William Shatner’s hot over ‘Baby It’s Cold Outside’ lyrics, battles it out with fans

When radio stations began banning the classic Christmas song “Baby It’s Cold Outside” because of complaints by social justice warriors, they never considered the consequences.

One of those consequences was a war that was launched by legendary Hollywood actor William Shatner — who played Capt. James T. Kirk in the TV series “Star Trek” — against one of those very same radio stations that had bowed to the politically correct mob.

“Call in to CBC radio all day and get them to play “Baby It’s Cold Outside” over and over until midnight!” the anti-PC warrior (or captain, if you will) tweeted Tuesday in response to a report that CBC Radio was slated to ban the classic song at the end of the day.

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But while this willingness to stand up to the mob earned him accolades from some, it also triggered another war: One between the legendary actor and his Twitter followers.

“Congrats Bill, never let sex assault victims get in the way of your fun,” one particularly exasperated follower named “Wiggin” wrote in a sarcastic tweet.

The lyrics of the song tell the story of a man trying to convince a woman to stay with him at his house during a cold evening instead of returning to her own home.

Though the woman repeatedly says “no,” the man playfully persists by pouring her drinks and arguing, “Baby, it’s cold outside. … Think of my lifelong sorrow! … If you caught pneumonia and died!”

By the end of the song, the woman agrees to stay, singing, “Okay fine, just another drink then.” And according to social justice warriors like “Wiggin,” this amounts to date rape.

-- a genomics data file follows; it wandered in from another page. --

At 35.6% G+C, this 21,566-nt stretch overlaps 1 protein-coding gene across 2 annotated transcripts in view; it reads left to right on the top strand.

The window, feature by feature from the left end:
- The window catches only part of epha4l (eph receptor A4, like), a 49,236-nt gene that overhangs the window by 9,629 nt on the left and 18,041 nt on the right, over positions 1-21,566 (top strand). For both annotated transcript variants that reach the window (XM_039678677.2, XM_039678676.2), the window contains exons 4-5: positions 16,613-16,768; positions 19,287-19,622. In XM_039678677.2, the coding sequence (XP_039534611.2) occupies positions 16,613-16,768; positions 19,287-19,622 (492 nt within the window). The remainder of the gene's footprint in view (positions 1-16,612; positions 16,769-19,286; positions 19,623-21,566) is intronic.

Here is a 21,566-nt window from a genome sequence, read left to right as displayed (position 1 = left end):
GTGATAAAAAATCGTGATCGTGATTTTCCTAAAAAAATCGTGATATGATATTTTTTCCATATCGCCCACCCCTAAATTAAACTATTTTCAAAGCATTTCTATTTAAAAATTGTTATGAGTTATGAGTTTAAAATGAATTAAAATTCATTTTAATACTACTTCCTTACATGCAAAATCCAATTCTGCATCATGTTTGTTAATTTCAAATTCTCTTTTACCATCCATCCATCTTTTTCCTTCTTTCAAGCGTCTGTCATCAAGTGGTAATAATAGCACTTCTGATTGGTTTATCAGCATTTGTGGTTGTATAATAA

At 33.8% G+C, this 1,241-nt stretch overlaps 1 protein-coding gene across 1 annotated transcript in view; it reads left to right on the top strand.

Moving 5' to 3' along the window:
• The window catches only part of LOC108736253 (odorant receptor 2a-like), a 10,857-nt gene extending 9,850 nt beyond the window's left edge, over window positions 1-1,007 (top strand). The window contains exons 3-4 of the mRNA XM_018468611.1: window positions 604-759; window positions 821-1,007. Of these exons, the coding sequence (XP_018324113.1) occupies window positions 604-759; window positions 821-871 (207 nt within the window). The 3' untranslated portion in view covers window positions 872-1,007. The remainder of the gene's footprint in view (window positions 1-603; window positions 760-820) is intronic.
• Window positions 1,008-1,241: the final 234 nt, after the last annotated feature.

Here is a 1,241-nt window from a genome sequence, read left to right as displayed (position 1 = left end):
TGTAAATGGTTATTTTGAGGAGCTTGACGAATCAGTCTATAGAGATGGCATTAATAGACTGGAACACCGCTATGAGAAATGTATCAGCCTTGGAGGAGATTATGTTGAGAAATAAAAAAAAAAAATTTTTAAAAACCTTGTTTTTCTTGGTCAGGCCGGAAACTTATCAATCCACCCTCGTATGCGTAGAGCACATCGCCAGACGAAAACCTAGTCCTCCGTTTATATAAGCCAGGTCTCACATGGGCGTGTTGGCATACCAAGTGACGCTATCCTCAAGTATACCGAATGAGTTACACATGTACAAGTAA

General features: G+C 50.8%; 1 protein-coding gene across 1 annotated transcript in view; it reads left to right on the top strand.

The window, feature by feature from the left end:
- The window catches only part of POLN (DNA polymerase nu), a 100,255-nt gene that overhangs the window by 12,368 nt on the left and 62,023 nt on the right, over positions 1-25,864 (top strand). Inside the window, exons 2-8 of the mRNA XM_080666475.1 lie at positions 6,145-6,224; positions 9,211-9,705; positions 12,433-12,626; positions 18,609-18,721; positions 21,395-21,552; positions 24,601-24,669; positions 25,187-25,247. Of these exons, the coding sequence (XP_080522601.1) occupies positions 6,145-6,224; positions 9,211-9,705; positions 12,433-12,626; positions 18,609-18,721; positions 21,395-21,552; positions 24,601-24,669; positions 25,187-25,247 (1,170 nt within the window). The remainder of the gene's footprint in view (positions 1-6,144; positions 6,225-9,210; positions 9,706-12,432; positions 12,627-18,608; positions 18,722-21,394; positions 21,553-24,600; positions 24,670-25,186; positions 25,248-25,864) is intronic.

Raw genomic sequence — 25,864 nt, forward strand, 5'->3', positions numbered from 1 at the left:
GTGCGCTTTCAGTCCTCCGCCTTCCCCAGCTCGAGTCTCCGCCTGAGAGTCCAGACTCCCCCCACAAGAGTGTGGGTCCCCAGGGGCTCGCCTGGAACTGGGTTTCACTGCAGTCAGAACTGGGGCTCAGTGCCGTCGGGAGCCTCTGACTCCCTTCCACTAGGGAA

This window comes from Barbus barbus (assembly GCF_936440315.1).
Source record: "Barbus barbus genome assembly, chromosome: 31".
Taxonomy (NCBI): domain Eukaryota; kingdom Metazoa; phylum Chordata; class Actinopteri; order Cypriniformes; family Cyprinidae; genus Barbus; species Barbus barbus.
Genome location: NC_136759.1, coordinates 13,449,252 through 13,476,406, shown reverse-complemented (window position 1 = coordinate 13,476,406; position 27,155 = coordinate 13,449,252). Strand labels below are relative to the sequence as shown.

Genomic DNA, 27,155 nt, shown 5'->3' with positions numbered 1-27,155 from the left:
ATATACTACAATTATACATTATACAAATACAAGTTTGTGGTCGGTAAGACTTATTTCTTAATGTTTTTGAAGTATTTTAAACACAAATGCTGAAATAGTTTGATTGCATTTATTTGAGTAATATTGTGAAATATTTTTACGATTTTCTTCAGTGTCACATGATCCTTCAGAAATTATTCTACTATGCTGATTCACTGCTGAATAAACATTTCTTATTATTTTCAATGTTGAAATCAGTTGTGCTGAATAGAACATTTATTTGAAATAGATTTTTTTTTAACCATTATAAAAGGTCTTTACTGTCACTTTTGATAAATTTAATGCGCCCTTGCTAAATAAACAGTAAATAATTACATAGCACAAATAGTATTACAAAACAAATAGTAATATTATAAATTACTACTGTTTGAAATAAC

Check out Shatner’s replies to this and other criticism below:

Despite complaints from social justice warriors, the captain ultimately won.

“Last week, we decided to press pause to consider the different points of view on playing ‘Baby, It’s Cold Outside.’ Because we value our audience input, which was overwhelmingly to include the song, we have put it back on the two playlists where it had been removed,” CBC Radio announced Tuesday.

It’s unclear whether the announcement was issued before or after Shatner’s tweet. What is known is that CBC Radio is one of numerous stations that initially banned the classic song but later reversed their bans after outcry from a public fed up with political correctness.

The idea of banning the 74-year-old song first emerged earlier this month after a Cleveland statement removed it because a listener complained that the song is inappropriate.

“It wasn’t really our decision. It’s the decision of our listeners,” WDOK midday host Desiray Cross claimed, though she then proceeded to make it clear she herself finds the song offensive.

“People might say, ‘oh, enough with that #MeToo,’ but if you really put that aside and listen to the lyrics, it’s not something I would want my daughter to be in that kind of a situation,” she complained to news station WJW. “The tune might be catchy, but let’s maybe not promote that sort of an idea.”

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While a small but loud minority agreed with this decision — as well as the decision by other stations to follow WDOK’s lead — an even louder majority soon made it clear they didn’t.

Shatner is clearly among the louder majority, though it turns out that many members of the loud minority were his Twitter followers, including “Wiggin.”

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What remains unclear is why the same activists crying foul over this song never complain about the genuinely filthy and demeaning lyrics heard in contemporary rap music.

No matter, because according to a much larger majority — the one responsible for the song’s gradual return to the airwaves — all this hoopla is much ado about nothing.

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As for Shatner, he’s not quite done with his war just yet:

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